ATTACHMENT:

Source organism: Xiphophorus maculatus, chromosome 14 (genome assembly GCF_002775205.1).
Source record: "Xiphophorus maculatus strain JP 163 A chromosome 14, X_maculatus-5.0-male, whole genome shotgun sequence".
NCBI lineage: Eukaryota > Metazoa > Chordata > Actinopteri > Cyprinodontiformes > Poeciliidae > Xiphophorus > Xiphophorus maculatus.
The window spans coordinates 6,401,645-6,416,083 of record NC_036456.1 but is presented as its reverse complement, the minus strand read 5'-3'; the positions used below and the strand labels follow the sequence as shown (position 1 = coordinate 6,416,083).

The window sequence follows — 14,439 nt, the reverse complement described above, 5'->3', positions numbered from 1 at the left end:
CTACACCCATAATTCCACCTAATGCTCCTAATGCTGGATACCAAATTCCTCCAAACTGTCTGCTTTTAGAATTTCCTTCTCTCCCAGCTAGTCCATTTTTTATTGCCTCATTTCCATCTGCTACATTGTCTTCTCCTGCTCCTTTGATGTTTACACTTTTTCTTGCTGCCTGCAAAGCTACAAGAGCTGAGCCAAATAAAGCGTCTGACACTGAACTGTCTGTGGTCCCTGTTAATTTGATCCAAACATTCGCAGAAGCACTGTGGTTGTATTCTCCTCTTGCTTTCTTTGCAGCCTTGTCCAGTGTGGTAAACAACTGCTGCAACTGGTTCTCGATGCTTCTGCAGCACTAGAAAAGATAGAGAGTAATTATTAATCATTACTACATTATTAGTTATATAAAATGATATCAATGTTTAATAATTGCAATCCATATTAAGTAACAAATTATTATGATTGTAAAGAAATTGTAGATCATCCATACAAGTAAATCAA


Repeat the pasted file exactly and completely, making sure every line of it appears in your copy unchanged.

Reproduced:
Source organism: Xiphophorus maculatus, chromosome 14 (genome assembly GCF_002775205.1).
Source record: "Xiphophorus maculatus strain JP 163 A chromosome 14, X_maculatus-5.0-male, whole genome shotgun sequence".
NCBI lineage: Eukaryota > Metazoa > Chordata > Actinopteri > Cyprinodontiformes > Poeciliidae > Xiphophorus > Xiphophorus maculatus.
The window spans coordinates 6,401,645-6,416,083 of record NC_036456.1 but is presented as its reverse complement, the minus strand read 5'-3'; the positions used below and the strand labels follow the sequence as shown (position 1 = coordinate 6,416,083).

The window sequence follows — 14,439 nt, the reverse complement described above, 5'->3', positions numbered from 1 at the left end:
CTACACCCATAATTCCACCTAATGCTCCTAATGCTGGATACCAAATTCCTCCAAACTGTCTGCTTTTAGAATTTCCTTCTCTCCCAGCTAGTCCATTTTTTATTGCCTCATTTCCATCTGCTACATTGTCTTCTCCTGCTCCTTTGATGTTTACACTTTTTCTTGCTGCCTGCAAAGCTACAAGAGCTGAGCCAAATAAAGCGTCTGACACTGAACTGTCTGTGGTCCCTGTTAATTTGATCCAAACATTCGCAGAAGCACTGTGGTTGTATTCTCCTCTTGCTTTCTTTGCAGCCTTGTCCAGTGTGGTAAACAACTGCTGCAACTGGTTCTCGATGCTTCTGCAGCACTAGAAAAGATAGAGAGTAATTATTAATCATTACTACATTATTAGTTATATAAAATGATATCAATGTTTAATAATTGCAATCCATATTAAGTAACAAATTATTATGATTGTAAAGAAATTGTAGATCATCCATACAAGTAAATCAA